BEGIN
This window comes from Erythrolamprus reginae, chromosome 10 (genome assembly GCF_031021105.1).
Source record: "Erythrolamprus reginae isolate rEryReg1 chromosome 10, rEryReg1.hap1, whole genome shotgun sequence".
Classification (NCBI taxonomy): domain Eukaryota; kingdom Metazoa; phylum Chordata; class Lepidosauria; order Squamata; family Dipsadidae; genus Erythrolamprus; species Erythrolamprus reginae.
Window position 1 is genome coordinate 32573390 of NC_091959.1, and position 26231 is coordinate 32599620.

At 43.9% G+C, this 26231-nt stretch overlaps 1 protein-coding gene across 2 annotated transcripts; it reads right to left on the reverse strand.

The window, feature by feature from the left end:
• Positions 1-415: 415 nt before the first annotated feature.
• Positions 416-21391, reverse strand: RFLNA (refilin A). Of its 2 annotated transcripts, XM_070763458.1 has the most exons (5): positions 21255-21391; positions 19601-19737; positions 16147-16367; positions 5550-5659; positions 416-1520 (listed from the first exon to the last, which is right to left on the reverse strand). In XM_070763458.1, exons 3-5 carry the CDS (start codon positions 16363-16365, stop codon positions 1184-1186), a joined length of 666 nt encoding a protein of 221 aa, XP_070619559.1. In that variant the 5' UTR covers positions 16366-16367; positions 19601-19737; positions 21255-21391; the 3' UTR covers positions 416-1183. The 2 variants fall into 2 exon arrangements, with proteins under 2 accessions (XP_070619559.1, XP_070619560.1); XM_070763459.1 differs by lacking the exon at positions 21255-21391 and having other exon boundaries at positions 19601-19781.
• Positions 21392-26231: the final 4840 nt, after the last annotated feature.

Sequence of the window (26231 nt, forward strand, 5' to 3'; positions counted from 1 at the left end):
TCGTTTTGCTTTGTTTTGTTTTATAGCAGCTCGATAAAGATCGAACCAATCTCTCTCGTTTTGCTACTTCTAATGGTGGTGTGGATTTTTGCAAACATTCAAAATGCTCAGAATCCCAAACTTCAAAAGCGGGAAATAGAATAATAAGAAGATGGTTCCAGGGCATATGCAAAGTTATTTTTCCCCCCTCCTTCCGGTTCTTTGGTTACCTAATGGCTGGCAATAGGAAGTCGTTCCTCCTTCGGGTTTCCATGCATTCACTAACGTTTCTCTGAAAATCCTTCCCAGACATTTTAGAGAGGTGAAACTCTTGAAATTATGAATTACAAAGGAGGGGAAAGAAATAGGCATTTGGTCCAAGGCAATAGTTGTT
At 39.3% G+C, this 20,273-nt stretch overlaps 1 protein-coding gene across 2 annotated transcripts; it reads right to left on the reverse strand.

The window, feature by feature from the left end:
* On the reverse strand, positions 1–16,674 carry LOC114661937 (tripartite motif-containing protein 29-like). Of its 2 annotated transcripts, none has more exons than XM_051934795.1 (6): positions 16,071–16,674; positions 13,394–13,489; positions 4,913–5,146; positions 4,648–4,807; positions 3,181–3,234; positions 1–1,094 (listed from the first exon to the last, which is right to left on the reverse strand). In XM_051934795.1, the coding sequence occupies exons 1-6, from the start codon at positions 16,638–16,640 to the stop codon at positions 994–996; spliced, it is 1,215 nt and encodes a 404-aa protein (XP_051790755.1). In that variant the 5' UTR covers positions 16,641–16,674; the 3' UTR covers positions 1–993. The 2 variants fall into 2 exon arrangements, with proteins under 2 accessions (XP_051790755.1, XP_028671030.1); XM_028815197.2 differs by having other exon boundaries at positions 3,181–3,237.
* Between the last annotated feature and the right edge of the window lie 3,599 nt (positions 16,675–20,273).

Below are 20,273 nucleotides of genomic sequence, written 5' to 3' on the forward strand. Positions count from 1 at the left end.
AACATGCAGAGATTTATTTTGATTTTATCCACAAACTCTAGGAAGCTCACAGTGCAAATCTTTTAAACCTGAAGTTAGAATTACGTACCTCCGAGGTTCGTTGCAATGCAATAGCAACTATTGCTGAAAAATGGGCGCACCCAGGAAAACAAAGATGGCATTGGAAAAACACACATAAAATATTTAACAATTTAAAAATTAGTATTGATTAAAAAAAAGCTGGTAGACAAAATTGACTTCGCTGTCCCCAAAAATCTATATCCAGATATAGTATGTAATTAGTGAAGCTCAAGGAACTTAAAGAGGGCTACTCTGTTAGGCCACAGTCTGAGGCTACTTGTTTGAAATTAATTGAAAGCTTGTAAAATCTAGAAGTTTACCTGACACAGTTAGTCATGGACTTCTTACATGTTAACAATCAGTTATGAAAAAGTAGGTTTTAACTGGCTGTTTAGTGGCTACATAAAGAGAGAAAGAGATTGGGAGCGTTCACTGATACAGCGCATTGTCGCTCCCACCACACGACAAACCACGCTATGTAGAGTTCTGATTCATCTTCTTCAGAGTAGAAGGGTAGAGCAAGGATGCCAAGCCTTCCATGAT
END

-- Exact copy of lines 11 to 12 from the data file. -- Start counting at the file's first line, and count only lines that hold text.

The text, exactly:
TCGTTTTGCTTTGTTTTGTTTTATAGCAGCTCGATAAAGATCGAACCAATCTCTCTCGTTTTGCTACTTCTAATGGTGGTGTGGATTTTTGCAAACATTCAAAATGCTCAGAATCCCAAACTTCAAAAGCGGGAAATAGAATAATAAGAAGATGGTTCCAGGGCATATGCAAAGTTATTTTTCCCCCCTCCTTCCGGTTCTTTGGTTACCTAATGGCTGGCAATAGGAAGTCGTTCCTCCTTCGGGTTTCCATGCATTCACTAACGTTTCTCTGAAAATCCTTCCCAGACATTTTAGAGAGGTGAAACTCTTGAAATTATGAATTACAAAGGAGGGGAAAGAAATAGGCATTTGGTCCAAGGCAATAGTTGTT
At 39.3% G+C, this 20,273-nt stretch overlaps 1 protein-coding gene across 2 annotated transcripts; it reads right to left on the reverse strand.